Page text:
The history of Trebuchet dates back to ancient times. The trebuchet is believed to have originated from China and regions near Chinese territories about 2000 years ago. However, the trebuchet was first experienced in Europe during the dark ages or the early middle ages during 500 AD. The French were the prominent users of the trebuchet during the middle ages.
The first version of the trebuchet was a variant of the sling and was referred to as a stave sling. The stave sling was made of a short piece of plank that elongated the arm to provide more leverage. The stave sling progressed into a traction trebuchet. The traction trebuchet had ropes that were fastened to the smaller arm of the lever. At the far end of the longer arm, a large bucket was attached. The bucket was where missiles were put. It was manually powered hence several men pulled the ropes downwards in order to thrust stones or other objects that were used as missiles.
During the early middle ages, the design of the trebuchet was altered in order to make it more effective than before. As such, the ropes were replaced with a large counterbalance weight. This ensured that men were no longer used to pull the ropes. The new design which replaced the traction trebuchet was henceforth referred to as a counterpoise or a counterbalance trebuchet. The counterpoise trebuchet could throw projectiles of up to 350 pounds, equivalent to 160 kilograms (Chevedden 86).
The introduction of the trebuchet into English territories in 1216 during the Dover Siege saw the progression of the counterbalance trebuchet. The French Louis the Dauphin and his army used the counterbalance trebuchet to assault the walls of the Dover Castle. Upon realizing that the constable of Dover was not ready to surrender, King Edward I issued an order to Master James of St. George, the chief engineer, to start the construction of an enormous version of the trebuchet which was known as the Warwolf. The Warwolf is believed to have been the most powerful and the most effective trebuchet in the history of trebuchets (Hansen 15).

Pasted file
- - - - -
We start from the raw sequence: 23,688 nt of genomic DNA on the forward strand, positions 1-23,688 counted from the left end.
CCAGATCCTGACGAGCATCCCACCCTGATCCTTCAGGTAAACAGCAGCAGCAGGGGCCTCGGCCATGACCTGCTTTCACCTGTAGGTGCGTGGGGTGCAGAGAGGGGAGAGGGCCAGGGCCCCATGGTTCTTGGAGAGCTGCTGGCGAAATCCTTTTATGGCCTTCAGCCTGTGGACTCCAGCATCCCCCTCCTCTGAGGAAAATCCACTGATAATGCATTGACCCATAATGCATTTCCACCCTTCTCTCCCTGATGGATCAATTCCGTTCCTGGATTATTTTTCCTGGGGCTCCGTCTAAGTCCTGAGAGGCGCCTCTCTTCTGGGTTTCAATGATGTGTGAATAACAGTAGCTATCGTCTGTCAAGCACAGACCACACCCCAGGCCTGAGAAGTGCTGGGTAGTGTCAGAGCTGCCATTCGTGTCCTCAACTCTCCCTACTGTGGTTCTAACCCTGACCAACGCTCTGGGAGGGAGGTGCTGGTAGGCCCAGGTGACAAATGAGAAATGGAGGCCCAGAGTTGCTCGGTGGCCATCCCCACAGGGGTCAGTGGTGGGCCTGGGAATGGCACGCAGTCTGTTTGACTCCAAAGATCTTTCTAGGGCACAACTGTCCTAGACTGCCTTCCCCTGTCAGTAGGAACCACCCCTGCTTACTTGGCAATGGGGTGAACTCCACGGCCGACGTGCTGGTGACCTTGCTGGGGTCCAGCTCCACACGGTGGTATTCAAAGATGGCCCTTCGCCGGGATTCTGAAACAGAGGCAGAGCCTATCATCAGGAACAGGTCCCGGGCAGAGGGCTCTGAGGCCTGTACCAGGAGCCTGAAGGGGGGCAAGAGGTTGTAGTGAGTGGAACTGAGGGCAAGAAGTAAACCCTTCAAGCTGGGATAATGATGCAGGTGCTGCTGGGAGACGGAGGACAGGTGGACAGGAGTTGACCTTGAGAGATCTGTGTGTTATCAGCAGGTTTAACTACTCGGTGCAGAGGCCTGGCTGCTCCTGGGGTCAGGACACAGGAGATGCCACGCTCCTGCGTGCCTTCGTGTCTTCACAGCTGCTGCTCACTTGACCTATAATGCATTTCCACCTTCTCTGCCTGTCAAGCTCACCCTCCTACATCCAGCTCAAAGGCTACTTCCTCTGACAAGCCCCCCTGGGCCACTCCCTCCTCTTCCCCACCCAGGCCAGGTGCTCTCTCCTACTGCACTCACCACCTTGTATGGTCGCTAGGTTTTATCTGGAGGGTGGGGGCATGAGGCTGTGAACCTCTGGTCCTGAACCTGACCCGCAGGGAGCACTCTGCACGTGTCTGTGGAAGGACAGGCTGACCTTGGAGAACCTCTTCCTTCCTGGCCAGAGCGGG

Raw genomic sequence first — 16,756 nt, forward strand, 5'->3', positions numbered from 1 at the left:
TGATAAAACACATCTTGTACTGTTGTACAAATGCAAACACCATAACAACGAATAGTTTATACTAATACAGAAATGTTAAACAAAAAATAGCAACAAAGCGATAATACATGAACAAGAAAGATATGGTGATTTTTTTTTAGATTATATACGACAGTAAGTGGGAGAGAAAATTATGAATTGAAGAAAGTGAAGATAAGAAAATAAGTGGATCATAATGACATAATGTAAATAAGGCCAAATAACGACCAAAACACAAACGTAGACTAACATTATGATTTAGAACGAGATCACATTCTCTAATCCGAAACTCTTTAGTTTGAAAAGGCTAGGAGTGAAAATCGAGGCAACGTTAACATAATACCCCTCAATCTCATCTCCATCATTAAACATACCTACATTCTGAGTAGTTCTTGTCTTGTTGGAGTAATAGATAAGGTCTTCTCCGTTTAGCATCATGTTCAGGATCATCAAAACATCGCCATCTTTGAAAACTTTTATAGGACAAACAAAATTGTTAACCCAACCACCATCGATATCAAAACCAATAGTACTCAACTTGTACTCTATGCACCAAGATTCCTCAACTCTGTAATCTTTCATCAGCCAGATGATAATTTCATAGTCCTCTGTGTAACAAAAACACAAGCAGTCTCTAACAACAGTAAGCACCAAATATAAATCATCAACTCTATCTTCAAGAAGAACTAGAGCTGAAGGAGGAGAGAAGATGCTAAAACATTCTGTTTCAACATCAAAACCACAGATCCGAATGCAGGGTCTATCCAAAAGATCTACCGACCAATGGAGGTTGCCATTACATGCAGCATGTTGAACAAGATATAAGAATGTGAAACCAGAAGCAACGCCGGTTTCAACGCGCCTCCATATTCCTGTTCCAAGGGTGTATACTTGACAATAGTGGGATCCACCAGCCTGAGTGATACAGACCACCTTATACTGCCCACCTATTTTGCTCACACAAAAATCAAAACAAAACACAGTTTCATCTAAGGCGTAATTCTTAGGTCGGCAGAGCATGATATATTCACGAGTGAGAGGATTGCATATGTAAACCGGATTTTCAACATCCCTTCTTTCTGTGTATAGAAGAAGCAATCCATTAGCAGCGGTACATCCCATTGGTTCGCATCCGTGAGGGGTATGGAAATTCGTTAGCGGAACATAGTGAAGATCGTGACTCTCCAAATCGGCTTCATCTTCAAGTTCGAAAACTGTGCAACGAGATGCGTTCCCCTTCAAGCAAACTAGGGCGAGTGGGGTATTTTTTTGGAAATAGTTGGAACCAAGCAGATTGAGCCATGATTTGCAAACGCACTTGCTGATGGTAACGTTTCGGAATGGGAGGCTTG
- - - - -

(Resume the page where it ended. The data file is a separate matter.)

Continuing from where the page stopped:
The technical constructions regarding the trebuchets vanished in the early 16th century. However, in 1984, a French engineer by the name of Renaud Beffeyte made what was the first modern reestablishment of the trebuchet. Beffeyte made use of writings from 1324 to enable him reconstruct a trebuchet. Recent constructions of trebuchet have been for the purposes of study but not for use in war.
Chevedden, Paul E. (2000). "The Invention of the Counterweight Trebuchet: A Study in Cultural
Diffusion". Dumbarton Oaks Papers 54: 71–116.
Hansen, Peter Vemming (April 1992). "Medieval Siege Engines Reconstructed: The Witch with
Ropes for Hair". Military Illustrated (47): 15–20.